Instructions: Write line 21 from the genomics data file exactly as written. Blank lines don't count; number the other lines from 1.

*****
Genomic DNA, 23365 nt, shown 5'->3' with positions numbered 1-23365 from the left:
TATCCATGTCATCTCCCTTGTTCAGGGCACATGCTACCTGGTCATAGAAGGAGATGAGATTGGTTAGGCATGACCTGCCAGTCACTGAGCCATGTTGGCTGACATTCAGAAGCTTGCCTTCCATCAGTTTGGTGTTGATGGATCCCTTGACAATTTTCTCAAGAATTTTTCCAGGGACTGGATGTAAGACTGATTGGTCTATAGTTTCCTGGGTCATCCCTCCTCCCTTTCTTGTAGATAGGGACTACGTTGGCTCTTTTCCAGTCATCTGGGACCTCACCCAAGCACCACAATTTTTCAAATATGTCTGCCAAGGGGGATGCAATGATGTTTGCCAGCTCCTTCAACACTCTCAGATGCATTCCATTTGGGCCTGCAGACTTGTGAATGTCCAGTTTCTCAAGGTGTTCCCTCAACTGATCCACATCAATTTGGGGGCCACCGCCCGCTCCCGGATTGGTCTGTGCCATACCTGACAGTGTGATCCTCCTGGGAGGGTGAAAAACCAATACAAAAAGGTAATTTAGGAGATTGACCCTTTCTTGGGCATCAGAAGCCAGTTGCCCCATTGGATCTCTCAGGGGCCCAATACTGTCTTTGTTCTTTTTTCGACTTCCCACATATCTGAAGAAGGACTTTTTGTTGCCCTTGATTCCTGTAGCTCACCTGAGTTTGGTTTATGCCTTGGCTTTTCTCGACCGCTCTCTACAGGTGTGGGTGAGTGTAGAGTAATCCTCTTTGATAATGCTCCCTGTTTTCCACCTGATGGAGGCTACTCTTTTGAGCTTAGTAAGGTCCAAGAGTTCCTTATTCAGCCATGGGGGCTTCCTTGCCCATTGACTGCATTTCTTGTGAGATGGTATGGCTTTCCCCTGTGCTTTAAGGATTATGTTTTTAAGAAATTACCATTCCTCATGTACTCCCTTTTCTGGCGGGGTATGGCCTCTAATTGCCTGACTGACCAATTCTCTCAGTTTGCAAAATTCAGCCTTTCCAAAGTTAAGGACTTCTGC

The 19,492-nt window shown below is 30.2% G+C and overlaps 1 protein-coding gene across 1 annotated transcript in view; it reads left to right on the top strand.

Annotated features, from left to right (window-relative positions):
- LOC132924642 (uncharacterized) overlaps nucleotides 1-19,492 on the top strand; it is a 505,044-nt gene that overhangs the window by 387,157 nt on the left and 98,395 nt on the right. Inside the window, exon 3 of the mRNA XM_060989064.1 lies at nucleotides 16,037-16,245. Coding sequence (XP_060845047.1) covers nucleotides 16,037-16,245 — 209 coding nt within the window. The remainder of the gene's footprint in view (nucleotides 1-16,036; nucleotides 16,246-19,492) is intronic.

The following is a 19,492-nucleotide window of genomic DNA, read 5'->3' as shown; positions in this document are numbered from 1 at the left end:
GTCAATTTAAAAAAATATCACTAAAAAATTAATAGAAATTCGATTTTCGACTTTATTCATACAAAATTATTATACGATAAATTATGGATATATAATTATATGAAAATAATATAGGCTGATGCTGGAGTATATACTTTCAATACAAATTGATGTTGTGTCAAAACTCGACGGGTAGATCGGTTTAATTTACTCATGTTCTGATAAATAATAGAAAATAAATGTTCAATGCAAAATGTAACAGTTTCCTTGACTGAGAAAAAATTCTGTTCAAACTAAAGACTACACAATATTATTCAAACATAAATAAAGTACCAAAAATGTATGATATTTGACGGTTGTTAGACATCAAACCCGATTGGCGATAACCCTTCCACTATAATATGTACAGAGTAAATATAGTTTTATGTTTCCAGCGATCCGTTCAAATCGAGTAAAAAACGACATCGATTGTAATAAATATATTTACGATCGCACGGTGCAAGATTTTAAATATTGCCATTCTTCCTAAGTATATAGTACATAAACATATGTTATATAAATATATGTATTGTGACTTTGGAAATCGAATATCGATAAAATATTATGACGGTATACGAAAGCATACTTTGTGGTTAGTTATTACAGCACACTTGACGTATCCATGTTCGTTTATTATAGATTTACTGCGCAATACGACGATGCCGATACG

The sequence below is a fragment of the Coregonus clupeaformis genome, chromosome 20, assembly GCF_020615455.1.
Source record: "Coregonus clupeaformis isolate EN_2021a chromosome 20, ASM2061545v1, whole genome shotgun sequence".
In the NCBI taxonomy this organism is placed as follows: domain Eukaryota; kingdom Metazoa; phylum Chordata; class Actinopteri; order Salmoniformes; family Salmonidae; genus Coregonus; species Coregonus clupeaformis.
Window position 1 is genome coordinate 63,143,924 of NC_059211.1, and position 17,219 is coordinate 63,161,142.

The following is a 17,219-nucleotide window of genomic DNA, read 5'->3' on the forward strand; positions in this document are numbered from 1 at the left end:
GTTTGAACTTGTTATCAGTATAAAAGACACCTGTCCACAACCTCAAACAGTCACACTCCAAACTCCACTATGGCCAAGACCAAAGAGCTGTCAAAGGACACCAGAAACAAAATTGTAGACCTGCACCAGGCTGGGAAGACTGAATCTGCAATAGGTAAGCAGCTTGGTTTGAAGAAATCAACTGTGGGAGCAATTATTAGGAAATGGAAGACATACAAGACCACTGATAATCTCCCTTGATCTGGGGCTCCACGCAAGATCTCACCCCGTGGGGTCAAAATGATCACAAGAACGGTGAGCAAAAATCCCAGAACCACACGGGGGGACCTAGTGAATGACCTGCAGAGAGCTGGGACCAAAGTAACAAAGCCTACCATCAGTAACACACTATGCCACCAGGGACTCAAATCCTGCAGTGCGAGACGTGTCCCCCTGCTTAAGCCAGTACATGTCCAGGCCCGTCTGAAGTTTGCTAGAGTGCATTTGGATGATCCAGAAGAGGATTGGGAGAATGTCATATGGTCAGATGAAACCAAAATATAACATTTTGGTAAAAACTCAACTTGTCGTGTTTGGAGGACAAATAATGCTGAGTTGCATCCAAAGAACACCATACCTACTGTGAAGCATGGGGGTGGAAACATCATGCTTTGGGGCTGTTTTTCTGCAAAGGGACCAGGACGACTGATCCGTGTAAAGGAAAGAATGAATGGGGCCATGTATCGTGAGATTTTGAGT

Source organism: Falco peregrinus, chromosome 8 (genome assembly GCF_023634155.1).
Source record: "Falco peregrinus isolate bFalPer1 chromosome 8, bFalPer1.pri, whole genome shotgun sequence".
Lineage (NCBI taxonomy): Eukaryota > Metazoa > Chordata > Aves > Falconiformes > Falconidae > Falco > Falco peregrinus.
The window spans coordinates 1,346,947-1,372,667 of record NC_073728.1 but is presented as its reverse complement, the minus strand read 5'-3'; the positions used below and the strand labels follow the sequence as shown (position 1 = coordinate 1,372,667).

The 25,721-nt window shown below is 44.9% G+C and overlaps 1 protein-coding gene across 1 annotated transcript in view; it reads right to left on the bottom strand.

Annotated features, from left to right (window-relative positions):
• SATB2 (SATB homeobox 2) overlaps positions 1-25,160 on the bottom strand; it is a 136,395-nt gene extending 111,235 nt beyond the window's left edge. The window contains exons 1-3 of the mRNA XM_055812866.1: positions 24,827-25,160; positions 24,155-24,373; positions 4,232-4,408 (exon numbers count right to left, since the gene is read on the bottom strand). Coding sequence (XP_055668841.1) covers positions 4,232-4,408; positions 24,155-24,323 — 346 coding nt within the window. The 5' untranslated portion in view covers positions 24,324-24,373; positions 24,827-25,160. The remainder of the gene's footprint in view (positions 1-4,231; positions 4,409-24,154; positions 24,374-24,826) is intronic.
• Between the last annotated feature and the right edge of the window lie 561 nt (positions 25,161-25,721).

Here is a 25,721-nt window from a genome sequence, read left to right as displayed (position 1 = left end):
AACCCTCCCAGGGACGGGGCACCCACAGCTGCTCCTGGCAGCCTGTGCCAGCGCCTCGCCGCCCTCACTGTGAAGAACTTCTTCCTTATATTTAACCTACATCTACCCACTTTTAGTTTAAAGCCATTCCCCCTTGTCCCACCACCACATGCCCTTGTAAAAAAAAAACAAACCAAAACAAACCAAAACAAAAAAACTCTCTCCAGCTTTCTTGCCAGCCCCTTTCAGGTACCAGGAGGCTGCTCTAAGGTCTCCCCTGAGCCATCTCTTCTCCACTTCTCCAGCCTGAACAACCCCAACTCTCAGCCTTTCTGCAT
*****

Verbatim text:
• Between the last annotated feature and the right edge of the window lie 561 nt (positions 25,161-25,721).